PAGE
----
Comfort

The C-Knit backer membrane makes the Zeta LT buttery smooth. It fits over a baselayer and midlayer with plenty of room, yet is also cut to fit directly on your skin. The direct-to-skin comfort is standout, without any of the clamminess that usually occurs.

Durability

Rain jacket durability is a long term endeavor, and I only had the jacket for a few months. That said, this is a true 3-layer jacket with burly face fabric, and it never snagged in the backcountry, traveling throughout Thailand, or on a run. The DWR will wear off eventually, like it does with all rain jackets, but the initial coating is so serious that I get the house wet when coming in from a hike.

Breathability

The Zeta LT was breathable during a trail-run, in the rain, with a fleece underneath. For me it doesn’t get much better than that. During a summer thunderstorm with a 50-pound pack hiking uphill in the rain (both ways) your breathability will probably not be great. But who’s packing that much these days?!

Fit

I’m 5’6” and have a slim build. Small sizes fit me best, especially when they’re “active” fit, which is precisely who the Zeta LT was made for. This jacket fits impeccably, with room to layer. The sleeves are extra long, but this allows for precise velcro-ing. The tail and front of the coat are extra long too, which really helped to keep rain off my legs, especially the back.

Style

If you enjoy tight-fitting clothes, clean lines, and the bones of a dead bird over the heart, Arc’teryx may just be for you. I wore this rain jacket out to bars at home and abroad in addition to the backcountry and always felt clean cut.

Grievances

Nothing is perfect, including the Zeta LT rain jacket. All my grievances have to do with the pockets.

First, there’s an internal zippered chest pocket. It has a nice logo, is made of fancy stretch-mesh fabric, and looks suave. But this is a backcountry jacket and I’m not totally sure why you would ever need this pocket. The two external pockets are essentially waterproof, and you will have a backpack on that is also probably water resistant. I don’t carry my wallet or cell phone in my jacket while trekking, and there are already two pockets to do this if I wanted to.

This extra pocket was handy at the bar, but seems like a feature they could cut to save more weight.

Arc'teryx-Zeta-LT-chest-pocket
A suave chest pocket on a backcountry rain jacket is, in my opinion, unnecessary.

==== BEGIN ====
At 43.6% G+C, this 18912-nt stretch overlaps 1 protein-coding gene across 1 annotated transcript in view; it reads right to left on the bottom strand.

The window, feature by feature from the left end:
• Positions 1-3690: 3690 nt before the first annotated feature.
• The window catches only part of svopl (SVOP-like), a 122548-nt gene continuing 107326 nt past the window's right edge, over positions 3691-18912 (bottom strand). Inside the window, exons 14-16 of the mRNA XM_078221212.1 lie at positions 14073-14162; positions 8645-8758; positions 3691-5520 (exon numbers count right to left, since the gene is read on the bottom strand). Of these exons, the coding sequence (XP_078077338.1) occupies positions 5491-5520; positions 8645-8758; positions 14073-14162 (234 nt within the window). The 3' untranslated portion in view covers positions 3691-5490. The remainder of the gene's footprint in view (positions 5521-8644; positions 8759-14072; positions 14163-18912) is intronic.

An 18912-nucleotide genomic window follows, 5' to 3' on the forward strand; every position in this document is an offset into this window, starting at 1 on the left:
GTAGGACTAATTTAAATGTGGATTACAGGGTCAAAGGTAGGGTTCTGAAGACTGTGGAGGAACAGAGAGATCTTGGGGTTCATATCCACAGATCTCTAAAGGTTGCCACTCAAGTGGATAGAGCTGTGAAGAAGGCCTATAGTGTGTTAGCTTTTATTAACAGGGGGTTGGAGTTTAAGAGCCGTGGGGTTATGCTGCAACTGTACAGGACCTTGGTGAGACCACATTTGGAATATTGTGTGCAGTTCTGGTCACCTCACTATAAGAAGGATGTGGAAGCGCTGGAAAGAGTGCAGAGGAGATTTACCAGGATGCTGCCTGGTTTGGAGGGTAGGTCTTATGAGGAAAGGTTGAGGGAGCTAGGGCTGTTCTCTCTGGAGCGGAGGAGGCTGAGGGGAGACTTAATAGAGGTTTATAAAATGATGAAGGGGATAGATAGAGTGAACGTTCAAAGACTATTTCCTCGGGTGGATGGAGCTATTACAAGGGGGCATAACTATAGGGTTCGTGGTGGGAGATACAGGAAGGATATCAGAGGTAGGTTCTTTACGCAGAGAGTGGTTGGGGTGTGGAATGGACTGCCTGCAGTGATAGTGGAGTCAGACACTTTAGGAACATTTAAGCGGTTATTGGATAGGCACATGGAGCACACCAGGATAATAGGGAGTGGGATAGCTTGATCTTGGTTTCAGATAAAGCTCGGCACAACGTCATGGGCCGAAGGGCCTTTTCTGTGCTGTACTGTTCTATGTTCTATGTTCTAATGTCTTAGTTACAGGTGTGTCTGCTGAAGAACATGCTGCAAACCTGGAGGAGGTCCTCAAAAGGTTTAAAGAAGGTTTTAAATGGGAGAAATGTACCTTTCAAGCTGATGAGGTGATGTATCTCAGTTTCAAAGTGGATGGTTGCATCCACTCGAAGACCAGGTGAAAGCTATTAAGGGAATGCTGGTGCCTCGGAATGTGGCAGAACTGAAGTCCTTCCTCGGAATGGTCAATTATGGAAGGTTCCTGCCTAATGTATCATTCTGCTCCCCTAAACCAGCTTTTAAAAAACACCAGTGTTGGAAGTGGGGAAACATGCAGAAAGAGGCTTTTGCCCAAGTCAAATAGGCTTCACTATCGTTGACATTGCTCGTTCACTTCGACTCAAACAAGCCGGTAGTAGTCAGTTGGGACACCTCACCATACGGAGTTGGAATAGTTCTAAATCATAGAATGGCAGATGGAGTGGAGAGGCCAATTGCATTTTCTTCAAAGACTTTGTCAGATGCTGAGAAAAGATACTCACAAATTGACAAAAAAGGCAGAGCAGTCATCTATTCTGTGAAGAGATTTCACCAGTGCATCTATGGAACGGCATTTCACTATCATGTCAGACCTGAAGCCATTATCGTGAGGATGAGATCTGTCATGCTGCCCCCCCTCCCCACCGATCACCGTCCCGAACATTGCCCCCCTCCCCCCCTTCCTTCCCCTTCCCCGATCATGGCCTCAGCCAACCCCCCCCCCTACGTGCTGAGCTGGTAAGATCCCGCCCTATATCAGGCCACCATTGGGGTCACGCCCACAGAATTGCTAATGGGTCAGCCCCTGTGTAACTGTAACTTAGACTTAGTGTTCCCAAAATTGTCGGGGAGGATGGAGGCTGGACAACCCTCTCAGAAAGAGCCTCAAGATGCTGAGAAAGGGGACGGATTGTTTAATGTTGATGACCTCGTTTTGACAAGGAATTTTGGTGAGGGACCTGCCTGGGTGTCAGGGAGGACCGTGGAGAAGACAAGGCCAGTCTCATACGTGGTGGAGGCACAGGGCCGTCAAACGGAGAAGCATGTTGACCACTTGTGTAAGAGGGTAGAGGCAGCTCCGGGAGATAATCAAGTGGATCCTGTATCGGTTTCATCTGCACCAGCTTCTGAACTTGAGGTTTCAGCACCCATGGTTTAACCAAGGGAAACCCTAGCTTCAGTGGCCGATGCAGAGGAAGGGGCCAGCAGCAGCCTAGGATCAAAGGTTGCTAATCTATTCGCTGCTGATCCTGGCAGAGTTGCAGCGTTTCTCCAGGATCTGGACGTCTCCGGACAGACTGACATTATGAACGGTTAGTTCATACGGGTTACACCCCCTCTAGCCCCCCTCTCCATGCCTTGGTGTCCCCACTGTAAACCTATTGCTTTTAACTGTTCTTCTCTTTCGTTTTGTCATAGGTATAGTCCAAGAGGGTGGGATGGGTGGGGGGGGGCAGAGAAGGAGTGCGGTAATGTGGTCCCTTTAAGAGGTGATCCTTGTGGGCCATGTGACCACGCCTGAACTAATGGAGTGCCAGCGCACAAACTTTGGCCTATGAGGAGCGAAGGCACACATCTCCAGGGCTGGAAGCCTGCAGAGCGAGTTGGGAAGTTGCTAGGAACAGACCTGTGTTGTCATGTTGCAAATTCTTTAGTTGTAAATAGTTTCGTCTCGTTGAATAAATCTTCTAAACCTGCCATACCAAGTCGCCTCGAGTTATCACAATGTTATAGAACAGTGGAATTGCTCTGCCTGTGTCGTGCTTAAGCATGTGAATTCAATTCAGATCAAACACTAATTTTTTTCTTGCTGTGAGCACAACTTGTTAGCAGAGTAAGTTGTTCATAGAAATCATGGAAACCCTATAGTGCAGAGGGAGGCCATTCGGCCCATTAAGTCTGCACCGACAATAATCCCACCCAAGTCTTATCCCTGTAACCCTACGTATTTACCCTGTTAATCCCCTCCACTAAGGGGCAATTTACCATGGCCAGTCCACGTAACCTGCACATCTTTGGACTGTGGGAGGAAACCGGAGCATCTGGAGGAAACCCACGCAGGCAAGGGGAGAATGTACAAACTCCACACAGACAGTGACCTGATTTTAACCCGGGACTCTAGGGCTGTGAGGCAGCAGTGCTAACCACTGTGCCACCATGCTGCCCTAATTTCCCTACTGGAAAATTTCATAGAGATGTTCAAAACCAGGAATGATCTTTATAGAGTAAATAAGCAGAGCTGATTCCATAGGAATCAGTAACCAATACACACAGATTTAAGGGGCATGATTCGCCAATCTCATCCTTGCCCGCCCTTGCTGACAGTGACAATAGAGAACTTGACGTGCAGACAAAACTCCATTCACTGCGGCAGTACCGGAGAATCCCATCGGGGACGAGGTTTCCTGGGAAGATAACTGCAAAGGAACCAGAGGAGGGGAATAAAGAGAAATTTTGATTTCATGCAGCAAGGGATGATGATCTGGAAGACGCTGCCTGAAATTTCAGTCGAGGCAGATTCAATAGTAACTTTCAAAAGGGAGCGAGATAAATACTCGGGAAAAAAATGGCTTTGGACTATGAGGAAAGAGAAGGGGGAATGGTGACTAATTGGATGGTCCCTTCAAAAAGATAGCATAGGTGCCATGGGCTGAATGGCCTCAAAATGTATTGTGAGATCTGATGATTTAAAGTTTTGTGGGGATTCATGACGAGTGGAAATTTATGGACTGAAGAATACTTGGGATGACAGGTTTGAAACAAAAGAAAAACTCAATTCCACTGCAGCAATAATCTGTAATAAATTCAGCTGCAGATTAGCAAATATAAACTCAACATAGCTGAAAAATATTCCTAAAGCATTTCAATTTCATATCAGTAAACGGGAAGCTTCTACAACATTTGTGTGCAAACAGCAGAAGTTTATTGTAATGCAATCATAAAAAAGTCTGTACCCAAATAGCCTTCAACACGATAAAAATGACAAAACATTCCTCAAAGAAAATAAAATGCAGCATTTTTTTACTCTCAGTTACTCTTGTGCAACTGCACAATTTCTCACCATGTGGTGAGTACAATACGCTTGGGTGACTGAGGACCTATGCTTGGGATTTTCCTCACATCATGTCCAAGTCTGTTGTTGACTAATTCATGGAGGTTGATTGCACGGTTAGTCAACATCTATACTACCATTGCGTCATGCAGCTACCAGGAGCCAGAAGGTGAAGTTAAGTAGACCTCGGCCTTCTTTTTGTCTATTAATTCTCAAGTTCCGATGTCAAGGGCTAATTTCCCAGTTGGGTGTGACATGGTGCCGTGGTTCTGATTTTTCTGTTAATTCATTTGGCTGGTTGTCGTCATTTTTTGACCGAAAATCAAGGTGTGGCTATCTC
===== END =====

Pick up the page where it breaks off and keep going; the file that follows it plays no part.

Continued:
Second, while the “hand” pockets are placed high enough for use with a hip belt and sternum strap, they are so deep that objects (like a phone) end up sinking to the bottom, sandwiched between the belt and you. I found this to be rather annoying, and put my phone in my pack’s hip belt pocket instead of the jacket’s pockets (unless it was absolutely pouring). The internal chest pocket suffers from this too — it’s placed a bit too low and is too deep.

Arc'teryx-Zeta-LT-pockets-2
The zipper ends right at the top of the hip belt, but the pocket goes another couple inches below that. This means your items fall right between the hip belt and you.

Making these pockets a little less deep would solve the problem (and the chest pocket a bit higher, or removing it all-together). In the meantime, the pockets a great place to store a map, or any thin, unobtrusive snack.

Final Word

The Arc’teryx Zeta LT rain jacket is a slim-fitting, highly durable, silky-smooth water repeller that breathes during high exertion in pouring rain.

Where to Buy Arc’teryx Zeta LT

We tested the Men’s Arc’teryx Zeta LT rain jacket. There is a women’s version as well, which has the same construction and features. The fit is tailored to a women’s physique, and the color options are different. Arc’teryx uses “LT” to signify its “Lightweight” products. The Zeta rain jacket also comes in an AR or “All Around” designation, which uses a slightly burlier face fabric, has pit zips, and has an adjustable waist cinch. If you are really worried about sweating or wetting out, check out the Zeta AR, which is $50 more than the Zeta LT — the pit zips will come in handy. The Men’s and Women’s Zeta LT rain jackets are listed below.

Daniel Zweier

Daniel Zweier is Editor-in-Chief of Backpackers.com. Beyond orchestrating the daily flow of Backpackers.com, Daniel writes surrealistic short fiction and novels, adventures into the backcountry and abroad, surfs, reads, drinks tea, and obsesses over gear. A lot of gear. Visit his website if you want to learn more about his authorial pursuits.

Review Policy: We do not accept payments or gifts from brands and vendors, and strive to provide unbiased, independent advice. Brands typically provide review samples which we return, and in some cases we purchase the item so we can keep using it long after the review. Affiliate Policy: We support the hours that go into our reviews and testing through affiliate commissions on purchases made through links in this article. These don't effect the outcome of our reviews or selection of gear, as per our Review Policy.